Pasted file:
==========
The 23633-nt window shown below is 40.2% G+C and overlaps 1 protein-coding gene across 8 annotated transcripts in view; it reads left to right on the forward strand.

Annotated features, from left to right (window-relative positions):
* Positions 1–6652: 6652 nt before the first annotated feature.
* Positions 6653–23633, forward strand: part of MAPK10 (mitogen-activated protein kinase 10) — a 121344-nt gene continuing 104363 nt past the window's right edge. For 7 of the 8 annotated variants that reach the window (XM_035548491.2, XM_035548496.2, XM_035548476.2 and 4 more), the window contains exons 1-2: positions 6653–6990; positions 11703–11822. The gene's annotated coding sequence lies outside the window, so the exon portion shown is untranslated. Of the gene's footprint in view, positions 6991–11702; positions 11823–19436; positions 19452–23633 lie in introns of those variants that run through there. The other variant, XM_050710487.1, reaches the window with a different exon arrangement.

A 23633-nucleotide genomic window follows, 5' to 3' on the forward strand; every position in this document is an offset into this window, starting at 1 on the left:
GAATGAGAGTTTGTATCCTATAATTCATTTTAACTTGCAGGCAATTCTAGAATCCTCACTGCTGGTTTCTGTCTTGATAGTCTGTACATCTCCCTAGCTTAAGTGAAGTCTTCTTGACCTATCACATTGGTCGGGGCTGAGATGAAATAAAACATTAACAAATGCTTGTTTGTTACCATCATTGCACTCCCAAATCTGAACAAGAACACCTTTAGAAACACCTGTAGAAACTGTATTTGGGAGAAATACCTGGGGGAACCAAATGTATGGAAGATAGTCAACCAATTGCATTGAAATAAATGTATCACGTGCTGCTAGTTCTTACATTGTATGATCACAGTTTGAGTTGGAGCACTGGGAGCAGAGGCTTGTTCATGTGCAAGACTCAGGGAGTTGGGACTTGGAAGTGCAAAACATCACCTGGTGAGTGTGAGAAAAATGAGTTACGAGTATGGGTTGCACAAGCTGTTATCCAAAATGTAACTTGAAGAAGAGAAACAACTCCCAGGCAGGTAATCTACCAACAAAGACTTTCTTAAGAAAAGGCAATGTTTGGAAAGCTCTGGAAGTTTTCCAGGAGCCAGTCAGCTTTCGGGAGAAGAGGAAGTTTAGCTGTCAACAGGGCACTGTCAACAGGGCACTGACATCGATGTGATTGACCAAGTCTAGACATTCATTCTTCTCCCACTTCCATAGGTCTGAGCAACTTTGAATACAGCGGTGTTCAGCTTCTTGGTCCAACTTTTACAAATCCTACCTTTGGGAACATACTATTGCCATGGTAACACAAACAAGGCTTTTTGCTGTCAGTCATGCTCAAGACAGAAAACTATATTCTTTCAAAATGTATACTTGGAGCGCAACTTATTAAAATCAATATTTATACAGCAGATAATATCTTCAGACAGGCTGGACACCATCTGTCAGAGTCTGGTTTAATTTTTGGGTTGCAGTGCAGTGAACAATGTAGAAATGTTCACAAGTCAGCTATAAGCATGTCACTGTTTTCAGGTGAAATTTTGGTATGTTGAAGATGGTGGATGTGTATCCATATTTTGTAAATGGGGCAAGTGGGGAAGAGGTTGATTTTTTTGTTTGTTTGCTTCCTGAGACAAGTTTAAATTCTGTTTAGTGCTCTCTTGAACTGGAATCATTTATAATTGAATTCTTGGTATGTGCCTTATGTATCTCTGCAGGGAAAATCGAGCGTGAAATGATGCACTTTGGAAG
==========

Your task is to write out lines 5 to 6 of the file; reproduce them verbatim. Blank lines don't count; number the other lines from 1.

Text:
A 23633-nucleotide genomic window follows, 5' to 3' on the forward strand; every position in this document is an offset into this window, starting at 1 on the left:
GAATGAGAGTTTGTATCCTATAATTCATTTTAACTTGCAGGCAATTCTAGAATCCTCACTGCTGGTTTCTGTCTTGATAGTCTGTACATCTCCCTAGCTTAAGTGAAGTCTTCTTGACCTATCACATTGGTCGGGGCTGAGATGAAATAAAACATTAACAAATGCTTGTTTGTTACCATCATTGCACTCCCAAATCTGAACAAGAACACCTTTAGAAACACCTGTAGAAACTGTATTTGGGAGAAATACCTGGGGGAACCAAATGTATGGAAGATAGTCAACCAATTGCATTGAAATAAATGTATCACGTGCTGCTAGTTCTTACATTGTATGATCACAGTTTGAGTTGGAGCACTGGGAGCAGAGGCTTGTTCATGTGCAAGACTCAGGGAGTTGGGACTTGGAAGTGCAAAACATCACCTGGTGAGTGTGAGAAAAATGAGTTACGAGTATGGGTTGCACAAGCTGTTATCCAAAATGTAACTTGAAGAAGAGAAACAACTCCCAGGCAGGTAATCTACCAACAAAGACTTTCTTAAGAAAAGGCAATGTTTGGAAAGCTCTGGAAGTTTTCCAGGAGCCAGTCAGCTTTCGGGAGAAGAGGAAGTTTAGCTGTCAACAGGGCACTGTCAACAGGGCACTGACATCGATGTGATTGACCAAGTCTAGACATTCATTCTTCTCCCACTTCCATAGGTCTGAGCAACTTTGAATACAGCGGTGTTCAGCTTCTTGGTCCAACTTTTACAAATCCTACCTTTGGGAACATACTATTGCCATGGTAACACAAACAAGGCTTTTTGCTGTCAGTCATGCTCAAGACAGAAAACTATATTCTTTCAAAATGTATACTTGGAGCGCAACTTATTAAAATCAATATTTATACAGCAGATAATATCTTCAGACAGGCTGGACACCATCTGTCAGAGTCTGGTTTAATTTTTGGGTTGCAGTGCAGTGAACAATGTAGAAATGTTCACAAGTCAGCTATAAGCATGTCACTGTTTTCAGGTGAAATTTTGGTATGTTGAAGATGGTGGATGTGTATCCATATTTTGTAAATGGGGCAAGTGGGGAAGAGGTTGATTTTTTTGTTTGTTTGCTTCCTGAGACAAGTTTAAATTCTGTTTAGTGCTCTCTTGAACTGGAATCATTTATAATTGAATTCTTGGTATGTGCCTTATGTATCTCTGCAGGGAAAATCGAGCGTGAAATGATGCACTTTGGAAG